Mathias Jenny

List of John Benjamins publications for which Mathias Jenny plays a role.


The relative constructions in several Palaungic languages (Htanaw, Wa, Lawa, Rumai Palaung, Samlong Palaung, and Rucing Palaung), here shown to be participant nominalizations, display striking mutual similarities, while conspicuously diverging from the dominant relativization strategy within the… read more | Article
Morphological complexity is expected to decrease under mass admixture from adult second language speakers. While this has been chiefly shown for morphological richness, an unresolved question is whether the effect extends to aspects of morphological boundedness. Here we report a case study of… read more | Article
Jenny, Mathias 2019 Grammatical relations in Mon: Syntactic tests in an isolating languageArgument Selectors: A new perspective on grammatical relations, Witzlack-Makarevich, Alena and Balthasar Bickel (eds.), pp. 107–129
This study investigates the relevance of the generalized semantic roles S, A, P, T, and G and whether there are constructions that treat subsets of these identically, defining Grammatical relations in Mon, (Austroasiatic). After establishing the notion of transitivity in Mon, the study looks at… read more | Chapter
This study examines comparison constructions in Mon, a predominantly isolating language of western Mainland Southeast Asia. Comparison constructions, which I take to include comparative, similative, and equative, do not form a homogenous class, but employ various constructions. Their uses and… read more | Chapter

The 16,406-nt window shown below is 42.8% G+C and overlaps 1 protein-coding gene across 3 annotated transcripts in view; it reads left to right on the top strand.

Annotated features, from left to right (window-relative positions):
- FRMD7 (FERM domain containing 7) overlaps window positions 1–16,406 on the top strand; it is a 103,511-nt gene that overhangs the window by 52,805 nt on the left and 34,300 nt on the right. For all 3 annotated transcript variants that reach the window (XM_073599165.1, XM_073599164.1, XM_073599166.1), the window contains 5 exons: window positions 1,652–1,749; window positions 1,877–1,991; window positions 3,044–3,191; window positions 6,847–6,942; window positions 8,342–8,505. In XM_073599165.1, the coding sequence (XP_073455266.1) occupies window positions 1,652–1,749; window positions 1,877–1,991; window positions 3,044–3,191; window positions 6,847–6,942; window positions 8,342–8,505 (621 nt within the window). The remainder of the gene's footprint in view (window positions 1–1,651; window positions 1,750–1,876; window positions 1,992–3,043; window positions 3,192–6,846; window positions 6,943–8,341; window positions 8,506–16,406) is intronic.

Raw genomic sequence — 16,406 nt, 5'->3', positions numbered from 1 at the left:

Jenny, Mathias 2015 Syntactic diversity and change in Austroasiatic languagesPerspectives on Historical Syntax, Viti, Carlotta (ed.), pp. 317–340
This study looks at the syntactic diversity of Austroasiatic languages and seeks possible explanations for the development of this diversity. With historical data available only for a small number of languages of the family, the evidence points to two main factors triggering syntactic change,… read more | Article
While differential object marking seems to be widespread and is well represented in the linguistic literature, differential subject marking appears to be much less common. Burmese is one example of a language that marks some, but not all subjects, depending on a number of pragmatic factors. This… read more | Article
Jenny, Mathias 2010 Benefactive strategies in ThaiBenefactives and Malefactives: Typological perspectives and case studies, Zúñiga, Fernando and Seppo Kittilä (eds.), pp. 377–392
In Thai grammatical and semantic relations are expressed by syntactic or lexical means, such as constituent order and grammaticalized nouns and verbs. The topic of the present study are benefactive strategies in Thai, i.e. linguistic means to describe situations which involve an entity peripheral… read more | Article